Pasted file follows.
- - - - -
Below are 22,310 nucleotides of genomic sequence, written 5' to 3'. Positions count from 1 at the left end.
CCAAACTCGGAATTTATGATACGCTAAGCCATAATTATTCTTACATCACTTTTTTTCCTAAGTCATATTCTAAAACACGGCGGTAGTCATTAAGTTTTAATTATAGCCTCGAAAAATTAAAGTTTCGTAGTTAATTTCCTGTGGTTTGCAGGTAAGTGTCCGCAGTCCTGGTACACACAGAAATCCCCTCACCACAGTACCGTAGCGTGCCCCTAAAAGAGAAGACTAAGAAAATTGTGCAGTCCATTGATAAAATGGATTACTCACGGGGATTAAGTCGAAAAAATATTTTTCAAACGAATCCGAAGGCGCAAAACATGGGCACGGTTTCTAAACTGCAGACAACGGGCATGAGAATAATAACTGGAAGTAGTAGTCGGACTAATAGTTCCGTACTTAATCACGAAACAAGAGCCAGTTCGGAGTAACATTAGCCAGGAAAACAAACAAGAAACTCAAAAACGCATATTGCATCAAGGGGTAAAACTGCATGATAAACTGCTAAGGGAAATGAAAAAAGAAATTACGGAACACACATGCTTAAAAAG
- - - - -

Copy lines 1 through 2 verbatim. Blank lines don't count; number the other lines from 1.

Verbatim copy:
Below are 22,310 nucleotides of genomic sequence, written 5' to 3'. Positions count from 1 at the left end.
CCAAACTCGGAATTTATGATACGCTAAGCCATAATTATTCTTACATCACTTTTTTTCCTAAGTCATATTCTAAAACACGGCGGTAGTCATTAAGTTTTAATTATAGCCTCGAAAAATTAAAGTTTCGTAGTTAATTTCCTGTGGTTTGCAGGTAAGTGTCCGCAGTCCTGGTACACACAGAAATCCCCTCACCACAGTACCGTAGCGTGCCCCTAAAAGAGAAGACTAAGAAAATTGTGCAGTCCATTGATAAAATGGATTACTCACGGGGATTAAGTCGAAAAAATATTTTTCAAACGAATCCGAAGGCGCAAAACATGGGCACGGTTTCTAAACTGCAGACAACGGGCATGAGAATAATAACTGGAAGTAGTAGTCGGACTAATAGTTCCGTACTTAATCACGAAACAAGAGCCAGTTCGGAGTAACATTAGCCAGGAAAACAAACAAGAAACTCAAAAACGCATATTGCATCAAGGGGTAAAACTGCATGATAAACTGCTAAGGGAAATGAAAAAAGAAATTACGGAACACACATGCTTAAAAAG